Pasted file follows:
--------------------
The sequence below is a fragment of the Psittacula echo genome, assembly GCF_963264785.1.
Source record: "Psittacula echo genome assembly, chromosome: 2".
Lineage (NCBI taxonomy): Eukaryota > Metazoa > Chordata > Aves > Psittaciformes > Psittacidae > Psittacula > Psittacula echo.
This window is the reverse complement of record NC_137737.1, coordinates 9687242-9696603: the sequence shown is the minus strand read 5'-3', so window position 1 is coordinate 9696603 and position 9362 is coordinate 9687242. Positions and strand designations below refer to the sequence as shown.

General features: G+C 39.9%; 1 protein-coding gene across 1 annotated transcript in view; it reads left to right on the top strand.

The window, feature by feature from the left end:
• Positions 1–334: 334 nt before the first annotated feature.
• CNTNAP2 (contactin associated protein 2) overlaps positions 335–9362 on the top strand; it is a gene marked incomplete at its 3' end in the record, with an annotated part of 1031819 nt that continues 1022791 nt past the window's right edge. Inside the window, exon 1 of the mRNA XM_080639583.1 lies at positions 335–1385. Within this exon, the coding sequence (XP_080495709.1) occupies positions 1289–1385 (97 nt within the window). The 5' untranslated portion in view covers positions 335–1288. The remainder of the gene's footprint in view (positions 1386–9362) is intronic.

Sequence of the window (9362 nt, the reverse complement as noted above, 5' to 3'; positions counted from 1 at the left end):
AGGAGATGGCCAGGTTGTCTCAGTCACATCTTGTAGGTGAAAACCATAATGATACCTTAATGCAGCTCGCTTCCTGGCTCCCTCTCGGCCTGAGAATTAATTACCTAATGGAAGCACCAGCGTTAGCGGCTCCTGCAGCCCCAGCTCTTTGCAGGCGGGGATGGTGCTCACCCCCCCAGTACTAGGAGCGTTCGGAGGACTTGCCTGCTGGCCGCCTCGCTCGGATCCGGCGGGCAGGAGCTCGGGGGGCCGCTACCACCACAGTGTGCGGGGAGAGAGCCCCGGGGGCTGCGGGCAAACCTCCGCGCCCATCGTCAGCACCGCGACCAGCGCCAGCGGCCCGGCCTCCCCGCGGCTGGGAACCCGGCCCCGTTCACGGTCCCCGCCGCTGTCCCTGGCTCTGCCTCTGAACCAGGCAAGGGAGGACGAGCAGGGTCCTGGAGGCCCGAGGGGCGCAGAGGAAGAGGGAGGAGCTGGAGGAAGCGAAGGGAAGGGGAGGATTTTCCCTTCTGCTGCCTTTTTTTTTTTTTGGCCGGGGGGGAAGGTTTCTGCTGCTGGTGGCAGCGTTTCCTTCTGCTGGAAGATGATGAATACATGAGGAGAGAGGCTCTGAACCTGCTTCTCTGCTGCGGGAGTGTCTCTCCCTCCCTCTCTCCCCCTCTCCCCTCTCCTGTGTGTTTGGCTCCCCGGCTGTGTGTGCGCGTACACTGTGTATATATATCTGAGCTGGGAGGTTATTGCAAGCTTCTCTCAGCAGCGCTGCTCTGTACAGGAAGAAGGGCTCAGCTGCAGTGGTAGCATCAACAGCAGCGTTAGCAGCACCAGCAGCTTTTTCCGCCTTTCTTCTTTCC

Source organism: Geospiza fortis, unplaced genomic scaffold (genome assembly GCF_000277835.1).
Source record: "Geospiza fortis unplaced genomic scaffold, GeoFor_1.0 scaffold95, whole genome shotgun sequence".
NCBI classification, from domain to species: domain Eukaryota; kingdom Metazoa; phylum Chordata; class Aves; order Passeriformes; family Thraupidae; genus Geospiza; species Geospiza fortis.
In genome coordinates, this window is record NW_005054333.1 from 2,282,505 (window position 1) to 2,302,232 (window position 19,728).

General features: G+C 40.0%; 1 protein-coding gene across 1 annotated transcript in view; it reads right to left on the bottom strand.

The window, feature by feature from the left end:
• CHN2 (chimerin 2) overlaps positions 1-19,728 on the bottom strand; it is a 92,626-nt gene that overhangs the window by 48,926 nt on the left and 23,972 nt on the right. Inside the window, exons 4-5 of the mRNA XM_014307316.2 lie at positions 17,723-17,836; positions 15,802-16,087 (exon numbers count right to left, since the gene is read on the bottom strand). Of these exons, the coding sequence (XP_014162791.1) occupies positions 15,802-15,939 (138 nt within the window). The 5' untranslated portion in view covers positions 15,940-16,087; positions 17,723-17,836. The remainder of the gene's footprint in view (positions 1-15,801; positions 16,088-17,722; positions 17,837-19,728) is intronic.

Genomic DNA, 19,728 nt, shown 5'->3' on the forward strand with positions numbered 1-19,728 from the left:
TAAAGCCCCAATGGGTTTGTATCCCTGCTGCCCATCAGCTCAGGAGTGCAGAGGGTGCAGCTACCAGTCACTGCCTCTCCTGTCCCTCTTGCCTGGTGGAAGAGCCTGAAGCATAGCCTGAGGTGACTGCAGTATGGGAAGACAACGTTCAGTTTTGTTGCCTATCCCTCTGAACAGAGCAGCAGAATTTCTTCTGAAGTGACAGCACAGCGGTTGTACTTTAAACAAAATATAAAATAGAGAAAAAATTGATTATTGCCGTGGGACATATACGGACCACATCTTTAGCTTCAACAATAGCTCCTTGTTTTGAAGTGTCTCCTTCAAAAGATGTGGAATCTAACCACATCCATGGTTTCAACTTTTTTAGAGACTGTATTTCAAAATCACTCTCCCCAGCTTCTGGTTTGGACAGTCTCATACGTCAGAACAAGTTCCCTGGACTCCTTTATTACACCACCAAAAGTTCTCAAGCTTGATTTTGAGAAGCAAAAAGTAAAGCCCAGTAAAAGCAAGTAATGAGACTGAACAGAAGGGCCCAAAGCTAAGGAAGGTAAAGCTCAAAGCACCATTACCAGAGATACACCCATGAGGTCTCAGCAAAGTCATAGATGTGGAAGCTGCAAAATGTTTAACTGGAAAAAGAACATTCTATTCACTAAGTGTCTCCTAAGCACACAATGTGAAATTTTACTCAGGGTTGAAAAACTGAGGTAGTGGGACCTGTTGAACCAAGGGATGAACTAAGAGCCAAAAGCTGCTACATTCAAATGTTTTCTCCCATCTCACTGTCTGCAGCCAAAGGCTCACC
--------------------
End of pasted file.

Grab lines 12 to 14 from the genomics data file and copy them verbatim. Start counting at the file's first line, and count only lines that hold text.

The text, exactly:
Source record: "Geospiza fortis unplaced genomic scaffold, GeoFor_1.0 scaffold95, whole genome shotgun sequence".
NCBI classification, from domain to species: domain Eukaryota; kingdom Metazoa; phylum Chordata; class Aves; order Passeriformes; family Thraupidae; genus Geospiza; species Geospiza fortis.
In genome coordinates, this window is record NW_005054333.1 from 2,282,505 (window position 1) to 2,302,232 (window position 19,728).